When elderly adults and family caregivers want to bring a dog into their lives, most look for adorable puppies first. However, there are millions of loveable senior pets that get overlooked for a variety of reasons. November is Adopt a Senior Pet Month and it’s the perfect time to examine why senior pets are such good companions for aging adults.
What is a Senior Dog?
A senior dog is one that is considered to be in the last 25% of its life based on the breed. Because different breeds have varying lifespans, this can change with each dog. For example, a basset hound with an average lifespan of 10 to 12 years is considered a senior when it reaches 7 to 9 years old. Senior pets generally come with basic training in place due to them spending time at an animal shelter or rescue center. Staffers work on behavior training with the senior dogs to give them their best chance of getting adopted.
Why Do Elderly Adults Need a Dog?
Studies show that there are numerous health benefits to owning a dog, particularly for elderly people. Not only do dog owners get more exercise, interacting with the animals can lower blood pressure and heart rate, reduce stress, and help with anxiety and depression. Many studies support the fact that dog owners are more social and feel less isolated and lonely. Even more research shows that seniors that own dogs are overall healthier and happier than those who do not.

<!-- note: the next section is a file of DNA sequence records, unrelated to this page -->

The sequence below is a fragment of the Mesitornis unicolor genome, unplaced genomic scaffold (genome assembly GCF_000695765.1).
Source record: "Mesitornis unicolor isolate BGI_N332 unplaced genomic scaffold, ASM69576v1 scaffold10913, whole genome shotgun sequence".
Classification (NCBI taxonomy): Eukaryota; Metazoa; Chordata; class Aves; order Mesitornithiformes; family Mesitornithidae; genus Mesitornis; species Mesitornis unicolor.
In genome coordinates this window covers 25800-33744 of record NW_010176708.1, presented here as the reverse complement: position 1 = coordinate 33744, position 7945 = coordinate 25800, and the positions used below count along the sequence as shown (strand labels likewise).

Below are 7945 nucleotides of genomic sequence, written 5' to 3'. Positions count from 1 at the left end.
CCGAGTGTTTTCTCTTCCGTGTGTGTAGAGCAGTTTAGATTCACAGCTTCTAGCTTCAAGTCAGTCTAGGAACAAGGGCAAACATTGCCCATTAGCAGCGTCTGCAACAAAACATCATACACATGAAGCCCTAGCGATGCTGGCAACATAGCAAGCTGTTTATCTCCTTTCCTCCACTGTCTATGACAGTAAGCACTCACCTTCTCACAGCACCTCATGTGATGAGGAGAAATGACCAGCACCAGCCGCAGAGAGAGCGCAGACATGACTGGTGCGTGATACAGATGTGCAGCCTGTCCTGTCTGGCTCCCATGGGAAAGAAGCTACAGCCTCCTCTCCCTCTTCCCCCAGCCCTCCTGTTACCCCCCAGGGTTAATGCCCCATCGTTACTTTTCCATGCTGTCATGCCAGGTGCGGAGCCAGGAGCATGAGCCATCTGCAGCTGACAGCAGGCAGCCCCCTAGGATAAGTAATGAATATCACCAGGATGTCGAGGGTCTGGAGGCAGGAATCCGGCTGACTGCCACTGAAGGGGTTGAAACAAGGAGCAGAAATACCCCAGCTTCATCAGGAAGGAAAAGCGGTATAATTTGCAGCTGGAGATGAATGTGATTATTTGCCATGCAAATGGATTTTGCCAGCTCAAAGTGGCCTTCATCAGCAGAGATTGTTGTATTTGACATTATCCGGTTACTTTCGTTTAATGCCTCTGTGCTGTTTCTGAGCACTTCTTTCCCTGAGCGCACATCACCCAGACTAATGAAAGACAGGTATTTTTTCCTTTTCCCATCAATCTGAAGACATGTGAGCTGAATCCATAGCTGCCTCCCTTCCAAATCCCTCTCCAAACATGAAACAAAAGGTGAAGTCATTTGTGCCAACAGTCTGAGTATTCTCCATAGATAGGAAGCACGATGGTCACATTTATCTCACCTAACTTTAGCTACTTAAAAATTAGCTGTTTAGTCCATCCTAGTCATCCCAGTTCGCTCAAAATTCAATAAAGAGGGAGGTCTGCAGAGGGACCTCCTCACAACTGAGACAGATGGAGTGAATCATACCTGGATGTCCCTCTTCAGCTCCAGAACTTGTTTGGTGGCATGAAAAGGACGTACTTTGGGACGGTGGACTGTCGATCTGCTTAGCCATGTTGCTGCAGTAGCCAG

Many elderly adults are living on their own, with only a home care aide and a friends and family members to stop by. Other seniors live with an adult child but spend a lot of time on their own. Seniors really can benefit from the companionship and responsibility of owning a dog. A senior dog is ideal for elderly adults because they don’t demand as much attention nor do they misbehave like younger dogs. Instead, they are calm and loyal companions that are content to stay close to their owner.
Bringing Senior Dogs and Elderly Adults Together
During the month of November, many animal shelters and rescue organizations make an intense effort to get the word out about senior dogs that are available in their area. Family caregivers should talk with their elderly relative about the possibility of adopting one of these fine pets. One thing to consider are whether the elderly person can take on the responsibilities of dog ownership or if a home care aide or family member will be doing most of it. Another consideration is what breed, size and personality of the dog will best fit the elderly adult.
Most senior dogs are already spayed or neutered and shelter workers will be able to tell prospective owners about the dog’s habits and preferences. For example, some senior dogs don’t get along well with other animals or they may have small medical issues that need attention. No matter what, there’s a senior dog out there for every potential senior dog owner.
It doesn’t take much to open a heart and home to a senior dog that needs a home and will provide loving companion ship for years to come.
If you or an aging loved-one are considering home care services in Cherry Hill, NJ, please contact the caring staff at TLC Home Care Services today. Call (856) 234-8700 for more information.
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